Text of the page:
Ostarine increases lean body mass and improves physical performance in healthy elderly subjects

Background:


Cancer cachexia results in selective loss of skeletal muscle resulting in weakness, reduced physical activity and a lower quality of life. Cancer cachexia also diminishes response to chemotherapy and survival. Anabolic steroids appear to increase weight and muscle mass in cancer patients, but have the potential for masculinization in women and prostate stimulation in men.


A new class of non-steroidal selective androgen receptor modulators (SARMs) is being developed for use in cancer cachexia. SARMs are designed to have predominately anabolic activity in muscle and bone with minimal androgenic effects in most other tissues. We conducted a randomized phase II proof of concept study of ostarine, the first-in-class SARM, in healthy postmenopausal women and elderly men prior to intitiating a phase II study in cancer patients.


Methods:


Sixty elderly men (mean age 66 years) and 60 postmenopausal women (mean age 63 years) were randomly assigned to ostarine 0.1, 0.3, 1 mg, 3 mg or placebo for three months. The primary end point was change from baseline to three months in total lean body mass (LBM) measured by dual energy x-ray absorptiometry (DXA). The key secondary end point was a stair climb functional performance test that measured speed and power exerted. Evaluations included laboratory safety assessments and additional assessments of androgenic activity including PSA, sebum production and luteinizing hormone.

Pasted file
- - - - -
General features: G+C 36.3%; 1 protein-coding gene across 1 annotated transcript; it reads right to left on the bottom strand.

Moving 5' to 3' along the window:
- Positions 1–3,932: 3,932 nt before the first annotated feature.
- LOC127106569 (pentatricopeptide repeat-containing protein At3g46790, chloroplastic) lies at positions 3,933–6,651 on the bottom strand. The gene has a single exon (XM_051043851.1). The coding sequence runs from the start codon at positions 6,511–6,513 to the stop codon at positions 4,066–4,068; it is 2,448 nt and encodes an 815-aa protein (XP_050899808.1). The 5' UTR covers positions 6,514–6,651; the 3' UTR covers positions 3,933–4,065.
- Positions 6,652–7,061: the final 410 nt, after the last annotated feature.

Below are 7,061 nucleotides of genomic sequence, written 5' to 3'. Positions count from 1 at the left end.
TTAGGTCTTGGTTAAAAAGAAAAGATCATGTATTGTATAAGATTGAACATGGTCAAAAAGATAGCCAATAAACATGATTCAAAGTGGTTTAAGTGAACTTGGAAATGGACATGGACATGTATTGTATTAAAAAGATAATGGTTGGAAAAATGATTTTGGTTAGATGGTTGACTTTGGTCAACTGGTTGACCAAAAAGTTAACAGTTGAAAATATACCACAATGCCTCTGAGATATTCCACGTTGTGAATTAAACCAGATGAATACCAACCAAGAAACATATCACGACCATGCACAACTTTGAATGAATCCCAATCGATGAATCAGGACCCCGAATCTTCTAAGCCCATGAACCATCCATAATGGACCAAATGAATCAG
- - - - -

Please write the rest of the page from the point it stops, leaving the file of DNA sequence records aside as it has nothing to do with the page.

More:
Results:


Ostarine treatment resulted in a dose dependent increase in total LBM, with an increase of 1.4 kg compared to placebo (p<0.001) at the 3 mg dose. Increased LBM translated to an improvement in the stair climb test in both speed (+15.5% ± 12.9 faster time, p=0.006) and power (+25.5% ± 20.3 watts, p=0.005). There were no serious adverse events reported. There were no significant changes in PSA, sebum production or luteinizing hormone.


Conclusions:


Ostarine improves LBM and physical performance in healthy older men and women. Ostarine had no unwanted androgenic side effects. A phase II study is planned to evaluate the safety and efficacy of ostarine in patients with cancer cachexia.


W. Evans , M. R. Smith , J. E. Morley , K. G. Barnette , D. Rodriguez , M. S. Steiner...Show More "Ostarine increases lean body mass and improves physical performance in healthy elderly subjects: Implications for cancer cachexia patients"

Journal of Clinical Oncology, 25, no. 18_suppl (June 20, 2007) 9119-9119.


https://ascopubs.org/doi/abs/10.1200/jco.2007.25.18_suppl.9119

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